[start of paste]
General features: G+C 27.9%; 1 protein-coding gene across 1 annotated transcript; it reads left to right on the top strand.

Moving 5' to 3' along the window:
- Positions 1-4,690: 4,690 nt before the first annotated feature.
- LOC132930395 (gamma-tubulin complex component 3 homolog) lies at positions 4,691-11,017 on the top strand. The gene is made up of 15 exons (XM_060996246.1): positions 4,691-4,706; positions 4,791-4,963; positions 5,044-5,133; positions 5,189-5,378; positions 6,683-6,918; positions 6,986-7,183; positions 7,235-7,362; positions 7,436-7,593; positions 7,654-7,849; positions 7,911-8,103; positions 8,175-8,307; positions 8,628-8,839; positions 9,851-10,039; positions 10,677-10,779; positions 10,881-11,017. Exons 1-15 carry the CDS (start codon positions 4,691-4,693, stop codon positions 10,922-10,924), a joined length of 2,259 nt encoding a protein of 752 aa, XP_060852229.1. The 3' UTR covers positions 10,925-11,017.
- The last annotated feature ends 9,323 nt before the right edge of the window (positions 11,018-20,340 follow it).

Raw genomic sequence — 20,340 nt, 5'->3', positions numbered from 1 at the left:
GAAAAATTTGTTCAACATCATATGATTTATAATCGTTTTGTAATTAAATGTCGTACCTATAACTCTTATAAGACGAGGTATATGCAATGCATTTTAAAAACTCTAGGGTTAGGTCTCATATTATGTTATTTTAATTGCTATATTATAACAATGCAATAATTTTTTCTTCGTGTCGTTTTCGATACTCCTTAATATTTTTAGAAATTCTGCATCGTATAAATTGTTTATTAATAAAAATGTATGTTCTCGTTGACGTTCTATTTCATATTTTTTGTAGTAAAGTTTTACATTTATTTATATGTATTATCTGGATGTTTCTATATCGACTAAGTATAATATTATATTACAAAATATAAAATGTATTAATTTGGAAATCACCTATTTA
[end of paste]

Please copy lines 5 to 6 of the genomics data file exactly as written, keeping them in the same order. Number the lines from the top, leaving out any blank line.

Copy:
- The last annotated feature ends 9,323 nt before the right edge of the window (positions 11,018-20,340 follow it).

Raw genomic sequence — 20,340 nt, 5'->3', positions numbered from 1 at the left: